I remain committed to my principle of reading whatever the hell I feel like, but I liked the look of this challenge and I think it’s compatible with it. It will be interesting to see what the balance between books from small presses and self-published books ends up looking like. My instinct is that I’ll pay more attention to self-published books, for fear of being bitten by imprints; on the other hand, I’d like to put less business in the way of Amazon this year, and more in the way of independent bookshops.
I’ll be posting brief write-ups on this blog, but if I don’t have anything nice to say about a book I won’t say much at all.
There’s a bingo card:
It would be very poor business practice not to point out that I have two books that are eligible for this challenge.
I can potentially help with the following squares:
- A debut. Speak Its Name was my first book.
- An award winner. It was the first ever self-published book shortlisted for the Betty Trask Prize, and that’s one of those lovely prizes where just being on the shortlist means you come away with an award.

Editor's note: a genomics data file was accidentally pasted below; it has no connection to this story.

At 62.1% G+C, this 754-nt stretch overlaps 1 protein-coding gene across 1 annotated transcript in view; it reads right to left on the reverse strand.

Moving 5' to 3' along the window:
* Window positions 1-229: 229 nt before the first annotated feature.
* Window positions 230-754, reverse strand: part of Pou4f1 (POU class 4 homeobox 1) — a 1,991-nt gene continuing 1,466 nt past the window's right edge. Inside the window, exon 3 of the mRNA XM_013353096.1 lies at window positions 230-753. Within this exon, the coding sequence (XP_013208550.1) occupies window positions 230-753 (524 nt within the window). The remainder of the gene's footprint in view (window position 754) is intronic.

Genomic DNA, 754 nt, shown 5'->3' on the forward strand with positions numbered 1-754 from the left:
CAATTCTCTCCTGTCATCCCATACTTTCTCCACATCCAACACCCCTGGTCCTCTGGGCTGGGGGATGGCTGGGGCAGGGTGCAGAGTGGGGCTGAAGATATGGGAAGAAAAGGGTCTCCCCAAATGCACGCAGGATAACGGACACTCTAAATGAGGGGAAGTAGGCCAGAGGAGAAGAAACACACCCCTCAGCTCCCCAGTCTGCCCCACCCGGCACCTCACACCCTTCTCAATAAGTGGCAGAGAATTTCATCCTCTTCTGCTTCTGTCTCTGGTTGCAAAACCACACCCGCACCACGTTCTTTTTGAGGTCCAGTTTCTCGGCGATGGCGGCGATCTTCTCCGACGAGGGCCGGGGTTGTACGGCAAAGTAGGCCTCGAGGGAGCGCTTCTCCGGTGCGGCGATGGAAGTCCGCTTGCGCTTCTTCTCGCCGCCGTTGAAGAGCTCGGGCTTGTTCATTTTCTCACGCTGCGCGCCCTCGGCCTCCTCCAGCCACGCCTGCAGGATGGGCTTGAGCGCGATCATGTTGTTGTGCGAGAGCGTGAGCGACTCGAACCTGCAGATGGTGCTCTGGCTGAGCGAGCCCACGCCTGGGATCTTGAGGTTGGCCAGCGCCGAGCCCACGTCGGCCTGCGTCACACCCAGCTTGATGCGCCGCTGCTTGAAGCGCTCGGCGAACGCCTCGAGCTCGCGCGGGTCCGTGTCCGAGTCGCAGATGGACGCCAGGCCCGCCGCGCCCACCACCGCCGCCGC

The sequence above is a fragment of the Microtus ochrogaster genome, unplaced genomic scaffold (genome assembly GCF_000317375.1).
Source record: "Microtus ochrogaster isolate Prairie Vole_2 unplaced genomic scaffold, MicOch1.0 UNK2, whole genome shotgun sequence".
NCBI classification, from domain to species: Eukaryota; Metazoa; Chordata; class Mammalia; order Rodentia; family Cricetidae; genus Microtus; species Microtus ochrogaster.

- Book that defies genre. Speak Its Name is LGBT university-set Barchester. A Spoke In The Wheel is… belated coming-of-age? Redemption? Maybe romance, if you look at it sideways? I tend to stick them both under ‘contemporary’ and dodge the question.
- Out of your comfort zone. Depends on where your comfort zone lies, really. You may run screaming from Christian politics, and I really couldn’t blame you. I will say that a lot of reviews of A Spoke In The Wheel have led with ‘I know nothing about cycling, but…’
- LGBTQIA. Both of my books feature queer characters in prominent roles (two bisexuals, a lesbian, and I’m still not sure about Gianna). If you want head-on engagement with the space where faith meets sexual orientation, try Speak Its Name. If you want a happy background f/f relationship, go for A Spoke In The Wheel.
- Marginalised people. See LGBTQIA above, and there’s also Polly in A Spoke In The Wheel, who has a chronic illness.
I also have a short story in Supposed Crimes‘ Upstaged: an anthology of queer women in the performing arts, which is:
There’s only one of me, and I’m a woman, so you could make a case for my being both:
If you’ve never heard of me, I’m:
And, if you’re not from the UK, I’m:
- an author from another country
Finally, of course, there’s the old favourite:
Speak Its Name
A Spoke in the Wheel
Now to see what’s already on my bookshelves that will count towards the challenge… Whatever you’re intending to read, I hope 2019 has many good books in store for you!